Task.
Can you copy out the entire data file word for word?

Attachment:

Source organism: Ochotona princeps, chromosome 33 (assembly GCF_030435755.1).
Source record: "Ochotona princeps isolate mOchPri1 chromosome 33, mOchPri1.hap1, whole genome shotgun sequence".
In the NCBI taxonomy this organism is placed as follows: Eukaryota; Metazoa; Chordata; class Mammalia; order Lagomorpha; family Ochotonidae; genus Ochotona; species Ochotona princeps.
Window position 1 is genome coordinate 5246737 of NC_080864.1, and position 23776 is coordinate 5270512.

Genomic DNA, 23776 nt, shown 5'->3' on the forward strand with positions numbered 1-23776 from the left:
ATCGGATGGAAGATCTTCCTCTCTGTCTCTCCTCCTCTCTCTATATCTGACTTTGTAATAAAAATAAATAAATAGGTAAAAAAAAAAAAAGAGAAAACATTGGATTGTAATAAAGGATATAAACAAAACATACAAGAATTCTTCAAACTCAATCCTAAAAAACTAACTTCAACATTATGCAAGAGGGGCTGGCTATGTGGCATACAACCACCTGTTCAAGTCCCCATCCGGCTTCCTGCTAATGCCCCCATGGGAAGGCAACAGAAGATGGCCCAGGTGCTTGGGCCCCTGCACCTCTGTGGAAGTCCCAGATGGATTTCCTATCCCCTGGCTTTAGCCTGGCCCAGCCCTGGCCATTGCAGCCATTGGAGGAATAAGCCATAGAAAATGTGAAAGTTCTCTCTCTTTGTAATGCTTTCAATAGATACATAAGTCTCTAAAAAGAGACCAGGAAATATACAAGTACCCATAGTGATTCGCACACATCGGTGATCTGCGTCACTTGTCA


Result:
Source organism: Ochotona princeps, chromosome 33 (assembly GCF_030435755.1).
Source record: "Ochotona princeps isolate mOchPri1 chromosome 33, mOchPri1.hap1, whole genome shotgun sequence".
In the NCBI taxonomy this organism is placed as follows: Eukaryota; Metazoa; Chordata; class Mammalia; order Lagomorpha; family Ochotonidae; genus Ochotona; species Ochotona princeps.
Window position 1 is genome coordinate 5246737 of NC_080864.1, and position 23776 is coordinate 5270512.

Genomic DNA, 23776 nt, shown 5'->3' on the forward strand with positions numbered 1-23776 from the left:
ATCGGATGGAAGATCTTCCTCTCTGTCTCTCCTCCTCTCTCTATATCTGACTTTGTAATAAAAATAAATAAATAGGTAAAAAAAAAAAAAGAGAAAACATTGGATTGTAATAAAGGATATAAACAAAACATACAAGAATTCTTCAAACTCAATCCTAAAAAACTAACTTCAACATTATGCAAGAGGGGCTGGCTATGTGGCATACAACCACCTGTTCAAGTCCCCATCCGGCTTCCTGCTAATGCCCCCATGGGAAGGCAACAGAAGATGGCCCAGGTGCTTGGGCCCCTGCACCTCTGTGGAAGTCCCAGATGGATTTCCTATCCCCTGGCTTTAGCCTGGCCCAGCCCTGGCCATTGCAGCCATTGGAGGAATAAGCCATAGAAAATGTGAAAGTTCTCTCTCTTTGTAATGCTTTCAATAGATACATAAGTCTCTAAAAAGAGACCAGGAAATATACAAGTACCCATAGTGATTCGCACACATCGGTGATCTGCGTCACTTGTCA